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Whitefish’s Ty Schwaiger will get a high school swan song playing for the Bulldogs before pitching for Washington State

By Micah Drew
Baseball player Ty Schwaiger of Whitefish in the Washington State University locker room during his visit to the school. Courtesy photo

A 92-mile-per-hour fastball fired from the arm of Whitefish’s Ty Schwaiger takes 0.448 seconds to travel from the pitcher’s mound to the strike zone — or, to place that blazing speed into context, just over nine minutes to travel from Whitefish’s Memorial Field to downtown Kalispell, as the crow flies. 

That’s the kind of speed that made Schwaiger a top college pitching prospect with Major League Baseball scouts calling him over to chat after games, despite never actually firing a pitch in Whitefish’s baseball stadium as a teenager. 

In November, Schwaiger signed a National Letter of Intent (NLI), committing to take his pitching arm to the next level and compete for the Washington State Cougars next year. 

Schwaiger is a multi-sport athlete, making an impact for the Whitefish Bulldogs on the gridiron as an All-State running back and linebacker (not as the quarterback, as one might assume, but that’s often a good-natured discussion between Schwaiger and Bulldogs QB Fynn Ridgeway, who also plays baseball with Schwaiger). His primary passion, however, has always been on the diamond. 

“Baseball has been my life since I was born,” Schwaiger said. “It’s been my favorite sport ever since I was a kid. Even during football season I’d want to be out there pitching.”

Schwaiger chose a difficult sport, and an even more difficult and time-consuming route to compete in after graduating. Baseball isn’t a sanctioned high school sport by the Montana High School Association (MHSA), making recruitment in the state difficult. It was only this last year that MHSA voted to add America’s pastime to the high school line up for the spring but, until now, players such as Schwaiger either had to play Legion ball locally or opt for clubs outside of Montana.

Schwaiger chose the latter and in 2020 began playing with the NW Premier Baseball Club, based in Post Falls, Idaho, a commitment requiring a twice-weekly, four-hour drive to Post Falls for offseason training and tournaments. The 6-foot-1-inch right-handed pitcher spent a good portion of his last two summers on the road with NW Premier and showcasing his skills at training camps and at scouting games.

“It was definitely hard. I’ve sacrificed most of my summers each year,” Schwaiger said. “It’s truly a grind, but I love it.”

It paid off, too, as Schwaiger developed his skills on the mound. He now boasts a fastball that’s been clocked at 92 miles per hour.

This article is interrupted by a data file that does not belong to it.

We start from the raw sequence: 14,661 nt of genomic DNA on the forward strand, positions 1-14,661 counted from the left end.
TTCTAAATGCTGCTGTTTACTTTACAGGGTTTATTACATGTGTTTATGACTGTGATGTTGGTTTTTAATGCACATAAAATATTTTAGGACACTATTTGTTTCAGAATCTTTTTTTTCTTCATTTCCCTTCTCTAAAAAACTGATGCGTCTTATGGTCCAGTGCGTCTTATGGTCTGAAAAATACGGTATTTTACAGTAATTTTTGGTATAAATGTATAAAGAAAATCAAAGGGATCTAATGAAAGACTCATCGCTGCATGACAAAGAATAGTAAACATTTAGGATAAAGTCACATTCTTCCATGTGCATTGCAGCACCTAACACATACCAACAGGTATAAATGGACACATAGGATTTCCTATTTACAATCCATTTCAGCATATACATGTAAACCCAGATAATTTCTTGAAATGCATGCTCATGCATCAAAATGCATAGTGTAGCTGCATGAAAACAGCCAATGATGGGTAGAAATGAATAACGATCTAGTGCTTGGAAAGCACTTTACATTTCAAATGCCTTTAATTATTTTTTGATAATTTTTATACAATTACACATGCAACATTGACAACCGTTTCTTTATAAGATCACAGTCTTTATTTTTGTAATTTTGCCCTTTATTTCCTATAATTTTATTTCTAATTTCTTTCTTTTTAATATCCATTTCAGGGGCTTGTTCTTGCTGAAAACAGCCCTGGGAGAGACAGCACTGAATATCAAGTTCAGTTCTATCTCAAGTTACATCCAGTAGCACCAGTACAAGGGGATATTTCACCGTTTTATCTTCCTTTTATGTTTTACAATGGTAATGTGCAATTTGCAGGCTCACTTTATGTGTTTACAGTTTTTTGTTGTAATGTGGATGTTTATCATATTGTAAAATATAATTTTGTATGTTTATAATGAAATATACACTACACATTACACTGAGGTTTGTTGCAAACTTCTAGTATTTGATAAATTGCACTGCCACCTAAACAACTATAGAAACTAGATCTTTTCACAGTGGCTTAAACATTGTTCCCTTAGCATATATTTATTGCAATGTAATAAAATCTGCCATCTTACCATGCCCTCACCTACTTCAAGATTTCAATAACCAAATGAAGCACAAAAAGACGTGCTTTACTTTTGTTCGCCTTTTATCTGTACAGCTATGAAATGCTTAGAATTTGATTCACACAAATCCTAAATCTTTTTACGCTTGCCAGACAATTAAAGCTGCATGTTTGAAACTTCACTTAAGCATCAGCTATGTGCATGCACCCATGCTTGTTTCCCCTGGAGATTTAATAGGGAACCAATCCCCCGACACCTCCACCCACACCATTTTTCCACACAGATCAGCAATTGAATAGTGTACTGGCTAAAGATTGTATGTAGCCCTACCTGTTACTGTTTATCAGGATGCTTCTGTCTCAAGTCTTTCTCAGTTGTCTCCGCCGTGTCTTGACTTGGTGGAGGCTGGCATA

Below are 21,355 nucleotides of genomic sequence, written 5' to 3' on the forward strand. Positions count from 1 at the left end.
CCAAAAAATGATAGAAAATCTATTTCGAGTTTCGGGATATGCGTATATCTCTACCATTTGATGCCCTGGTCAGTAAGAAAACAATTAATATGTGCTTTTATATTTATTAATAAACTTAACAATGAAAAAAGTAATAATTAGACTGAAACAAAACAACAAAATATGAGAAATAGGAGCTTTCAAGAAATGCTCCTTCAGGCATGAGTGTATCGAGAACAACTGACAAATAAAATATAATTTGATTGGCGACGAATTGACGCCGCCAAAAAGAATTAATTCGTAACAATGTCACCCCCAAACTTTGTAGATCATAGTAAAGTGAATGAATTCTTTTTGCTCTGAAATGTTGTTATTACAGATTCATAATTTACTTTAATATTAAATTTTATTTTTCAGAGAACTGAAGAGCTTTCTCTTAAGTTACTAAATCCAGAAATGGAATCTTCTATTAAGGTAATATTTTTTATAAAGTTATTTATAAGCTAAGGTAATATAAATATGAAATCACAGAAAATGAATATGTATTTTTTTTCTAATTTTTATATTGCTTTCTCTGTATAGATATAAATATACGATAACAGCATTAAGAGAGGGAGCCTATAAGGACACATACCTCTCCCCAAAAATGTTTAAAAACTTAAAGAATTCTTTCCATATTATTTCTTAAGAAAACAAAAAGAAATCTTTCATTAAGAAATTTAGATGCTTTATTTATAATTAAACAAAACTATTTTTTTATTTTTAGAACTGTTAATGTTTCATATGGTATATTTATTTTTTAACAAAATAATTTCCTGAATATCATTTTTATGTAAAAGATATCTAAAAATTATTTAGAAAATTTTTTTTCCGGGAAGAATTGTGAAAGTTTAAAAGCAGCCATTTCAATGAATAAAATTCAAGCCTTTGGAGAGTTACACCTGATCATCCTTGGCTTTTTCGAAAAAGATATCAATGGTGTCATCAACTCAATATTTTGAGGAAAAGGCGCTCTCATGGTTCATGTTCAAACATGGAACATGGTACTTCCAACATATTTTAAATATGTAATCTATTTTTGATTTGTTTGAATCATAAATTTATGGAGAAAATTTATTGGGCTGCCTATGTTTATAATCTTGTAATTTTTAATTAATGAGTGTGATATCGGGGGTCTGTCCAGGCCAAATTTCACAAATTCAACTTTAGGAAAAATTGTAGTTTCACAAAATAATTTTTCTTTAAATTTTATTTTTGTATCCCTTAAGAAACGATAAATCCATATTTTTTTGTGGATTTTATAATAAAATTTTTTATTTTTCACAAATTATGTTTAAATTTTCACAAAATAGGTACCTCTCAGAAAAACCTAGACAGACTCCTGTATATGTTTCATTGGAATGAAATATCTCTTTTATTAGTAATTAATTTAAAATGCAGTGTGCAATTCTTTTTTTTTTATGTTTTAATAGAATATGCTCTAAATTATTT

Baseball player Ty Schwaiger of Whitefish pitches in the summer of 2022 for Northwest Premier. Courtesy photo

That speed drew some attention and at every tournament at least a few scouts had their eyes on him, including some from the biggest baseball schools in the country. 

“Looking up and seeing Oregon, OSU, WSU — big name schools I’d always dreamed of playing for, it made me nervous, but I think it ultimately helped,” Schwaiger said. “It made me throw even harder. It’s a good thing I perform well under pressure.”

After talks with more than seven programs, including four in the PAC-12, Washington State turned out to be the right fit for Schwaiger’s future. 

Next year, Schwaiger will join a Cougars roster that boasts more than a dozen other pitchers. The Cougars hired Anthony Claggett as the team’s pitching coach in 2020, and in just four seasons his pitching staff has produced two Major League draft picks and set program strikeout records. Claggett’s prowess in developing pitchers, combined with an 11-year MLB career with the New York Yankees and the Pittsburgh Pirates, convinced Schwaiger that his future is in good hands. 

“Washington State is pretty close to home, but it’s a PAC-12 school so I’ll be competing against the best teams in the nation and have some of the best coaches in the nation,” Schwaiger said. “Plus, they’ll have great PAC-12 football to watch each weekend, and you can’t go wrong with that, either.”

The plan is to play for the Cougars and get drafted — he’s chatted with some MLB coaches and heard positive things — but there’s something Schwaiger has his eye on first that’s a little closer to home. 

This spring, Whitefish will be one of roughly a dozen schools in western Montana, and around 40 statewide, that will field a baseball team and Schwaiger plans to make the most of it. 

“I didn’t think it was going to happen while I was still in high school, so I’m stoked,” Schwaiger said, adding that he will get to play with friends he hasn’t been on the diamond with since Little League. “It’s so nice supporting your town and knowing that after this fall’s football season, it’s not my last time putting on a Whitefish jersey.”

“We absolutely have our eyes on state,” he added. “The first baseball state championship in Montana history, that’s pretty special. And we’re going to bring it here.”

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